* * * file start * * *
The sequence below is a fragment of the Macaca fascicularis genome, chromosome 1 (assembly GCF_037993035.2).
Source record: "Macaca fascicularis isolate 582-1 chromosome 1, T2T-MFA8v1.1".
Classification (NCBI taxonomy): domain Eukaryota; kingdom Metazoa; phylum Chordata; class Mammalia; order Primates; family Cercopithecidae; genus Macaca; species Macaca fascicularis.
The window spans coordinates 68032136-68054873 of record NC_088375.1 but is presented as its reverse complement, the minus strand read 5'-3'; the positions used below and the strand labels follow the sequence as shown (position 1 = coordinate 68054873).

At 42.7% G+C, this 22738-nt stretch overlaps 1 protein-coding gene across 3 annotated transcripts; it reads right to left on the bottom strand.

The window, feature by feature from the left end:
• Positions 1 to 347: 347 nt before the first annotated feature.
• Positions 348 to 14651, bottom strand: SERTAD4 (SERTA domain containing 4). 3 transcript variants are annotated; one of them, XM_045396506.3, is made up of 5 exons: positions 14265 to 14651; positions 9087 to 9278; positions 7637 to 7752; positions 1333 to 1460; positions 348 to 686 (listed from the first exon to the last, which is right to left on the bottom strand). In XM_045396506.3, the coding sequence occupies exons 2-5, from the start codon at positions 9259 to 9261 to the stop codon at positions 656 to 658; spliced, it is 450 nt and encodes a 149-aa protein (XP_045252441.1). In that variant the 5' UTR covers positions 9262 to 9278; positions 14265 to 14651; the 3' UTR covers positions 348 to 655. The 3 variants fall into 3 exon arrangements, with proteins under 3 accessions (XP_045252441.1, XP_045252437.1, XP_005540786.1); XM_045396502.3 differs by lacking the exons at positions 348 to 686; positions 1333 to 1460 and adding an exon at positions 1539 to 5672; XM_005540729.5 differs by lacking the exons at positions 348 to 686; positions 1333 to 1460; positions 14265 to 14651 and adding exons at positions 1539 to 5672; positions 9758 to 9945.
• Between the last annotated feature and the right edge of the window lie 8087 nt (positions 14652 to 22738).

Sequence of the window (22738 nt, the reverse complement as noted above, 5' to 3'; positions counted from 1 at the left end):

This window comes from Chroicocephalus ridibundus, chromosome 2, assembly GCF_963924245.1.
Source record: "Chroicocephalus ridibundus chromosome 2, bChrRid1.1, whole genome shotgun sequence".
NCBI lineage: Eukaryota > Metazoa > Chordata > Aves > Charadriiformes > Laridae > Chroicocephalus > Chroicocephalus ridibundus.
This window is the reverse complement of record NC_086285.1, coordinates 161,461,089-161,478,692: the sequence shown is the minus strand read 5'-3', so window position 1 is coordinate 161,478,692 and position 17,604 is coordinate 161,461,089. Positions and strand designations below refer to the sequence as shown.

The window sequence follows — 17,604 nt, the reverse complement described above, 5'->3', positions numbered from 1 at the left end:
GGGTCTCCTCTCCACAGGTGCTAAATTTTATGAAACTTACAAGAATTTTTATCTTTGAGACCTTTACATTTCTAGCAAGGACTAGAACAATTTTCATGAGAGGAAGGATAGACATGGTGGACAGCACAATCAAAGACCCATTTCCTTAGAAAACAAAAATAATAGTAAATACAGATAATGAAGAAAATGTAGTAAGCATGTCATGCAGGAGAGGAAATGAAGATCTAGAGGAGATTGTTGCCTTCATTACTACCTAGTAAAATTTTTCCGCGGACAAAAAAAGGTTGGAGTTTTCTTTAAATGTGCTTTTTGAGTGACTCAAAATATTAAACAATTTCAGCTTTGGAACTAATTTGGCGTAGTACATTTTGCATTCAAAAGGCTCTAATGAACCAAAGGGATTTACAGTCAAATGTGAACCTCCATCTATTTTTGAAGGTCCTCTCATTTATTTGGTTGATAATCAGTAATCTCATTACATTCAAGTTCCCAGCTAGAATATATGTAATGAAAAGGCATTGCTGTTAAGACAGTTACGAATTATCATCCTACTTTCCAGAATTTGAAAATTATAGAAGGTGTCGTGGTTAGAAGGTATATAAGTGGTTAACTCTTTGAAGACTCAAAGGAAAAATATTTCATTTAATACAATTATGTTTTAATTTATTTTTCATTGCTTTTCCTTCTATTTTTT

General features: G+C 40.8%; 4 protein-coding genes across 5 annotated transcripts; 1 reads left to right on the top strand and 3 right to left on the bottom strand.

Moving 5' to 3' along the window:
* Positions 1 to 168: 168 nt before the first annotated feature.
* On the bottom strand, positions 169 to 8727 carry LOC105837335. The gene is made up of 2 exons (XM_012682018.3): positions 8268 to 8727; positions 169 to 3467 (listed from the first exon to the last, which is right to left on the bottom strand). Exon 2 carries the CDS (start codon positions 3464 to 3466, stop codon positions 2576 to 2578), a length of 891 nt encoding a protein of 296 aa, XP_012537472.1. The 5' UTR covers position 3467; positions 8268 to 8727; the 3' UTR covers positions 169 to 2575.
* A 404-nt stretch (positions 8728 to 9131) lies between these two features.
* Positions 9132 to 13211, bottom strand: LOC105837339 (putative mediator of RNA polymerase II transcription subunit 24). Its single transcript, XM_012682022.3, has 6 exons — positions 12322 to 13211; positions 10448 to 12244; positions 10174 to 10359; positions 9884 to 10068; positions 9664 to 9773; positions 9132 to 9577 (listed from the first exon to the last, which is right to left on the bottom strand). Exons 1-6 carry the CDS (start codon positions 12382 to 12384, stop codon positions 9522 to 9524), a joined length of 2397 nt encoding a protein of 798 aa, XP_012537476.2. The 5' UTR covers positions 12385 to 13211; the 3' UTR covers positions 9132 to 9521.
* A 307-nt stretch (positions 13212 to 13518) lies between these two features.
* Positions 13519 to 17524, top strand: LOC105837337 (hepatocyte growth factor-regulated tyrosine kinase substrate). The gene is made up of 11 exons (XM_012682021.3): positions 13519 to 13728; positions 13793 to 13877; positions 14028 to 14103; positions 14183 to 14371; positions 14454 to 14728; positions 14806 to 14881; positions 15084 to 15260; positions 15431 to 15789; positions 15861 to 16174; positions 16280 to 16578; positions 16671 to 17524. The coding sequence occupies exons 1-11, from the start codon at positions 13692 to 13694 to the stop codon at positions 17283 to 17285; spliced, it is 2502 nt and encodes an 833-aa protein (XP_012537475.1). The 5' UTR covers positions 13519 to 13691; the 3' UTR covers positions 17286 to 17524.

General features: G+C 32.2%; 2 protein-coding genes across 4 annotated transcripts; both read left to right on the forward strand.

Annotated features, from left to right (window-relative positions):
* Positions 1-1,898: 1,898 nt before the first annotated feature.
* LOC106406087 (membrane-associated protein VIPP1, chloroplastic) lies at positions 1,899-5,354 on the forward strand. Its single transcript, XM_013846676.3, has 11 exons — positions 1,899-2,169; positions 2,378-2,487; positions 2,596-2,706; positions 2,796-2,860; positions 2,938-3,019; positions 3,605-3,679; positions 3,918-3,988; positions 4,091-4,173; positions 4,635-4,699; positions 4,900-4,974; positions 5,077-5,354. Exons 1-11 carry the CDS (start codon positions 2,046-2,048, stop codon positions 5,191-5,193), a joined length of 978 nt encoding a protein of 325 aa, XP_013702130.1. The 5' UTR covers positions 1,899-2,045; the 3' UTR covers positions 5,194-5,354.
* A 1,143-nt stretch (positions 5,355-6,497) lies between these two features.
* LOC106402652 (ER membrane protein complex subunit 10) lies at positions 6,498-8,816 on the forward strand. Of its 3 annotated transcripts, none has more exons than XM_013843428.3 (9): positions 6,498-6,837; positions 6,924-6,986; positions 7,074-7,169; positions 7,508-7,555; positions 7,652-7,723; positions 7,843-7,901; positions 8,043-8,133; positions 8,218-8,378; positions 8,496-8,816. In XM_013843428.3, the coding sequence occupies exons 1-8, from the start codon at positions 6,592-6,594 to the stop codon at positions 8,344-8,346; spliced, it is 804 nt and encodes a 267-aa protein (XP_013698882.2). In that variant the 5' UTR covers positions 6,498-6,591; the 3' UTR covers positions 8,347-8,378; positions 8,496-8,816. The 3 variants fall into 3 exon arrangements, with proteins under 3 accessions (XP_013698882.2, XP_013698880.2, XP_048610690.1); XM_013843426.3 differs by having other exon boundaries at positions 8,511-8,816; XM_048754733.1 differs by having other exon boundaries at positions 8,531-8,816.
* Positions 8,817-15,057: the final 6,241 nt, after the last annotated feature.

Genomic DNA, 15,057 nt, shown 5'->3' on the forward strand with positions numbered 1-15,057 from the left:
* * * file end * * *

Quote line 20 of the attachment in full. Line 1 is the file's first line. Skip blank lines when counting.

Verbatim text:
* On the bottom strand, positions 169 to 8727 carry LOC105837335. The gene is made up of 2 exons (XM_012682018.3): positions 8268 to 8727; positions 169 to 3467 (listed from the first exon to the last, which is right to left on the bottom strand). Exon 2 carries the CDS (start codon positions 3464 to 3466, stop codon positions 2576 to 2578), a length of 891 nt encoding a protein of 296 aa, XP_012537472.1. The 5' UTR covers position 3467; positions 8268 to 8727; the 3' UTR covers positions 169 to 2575.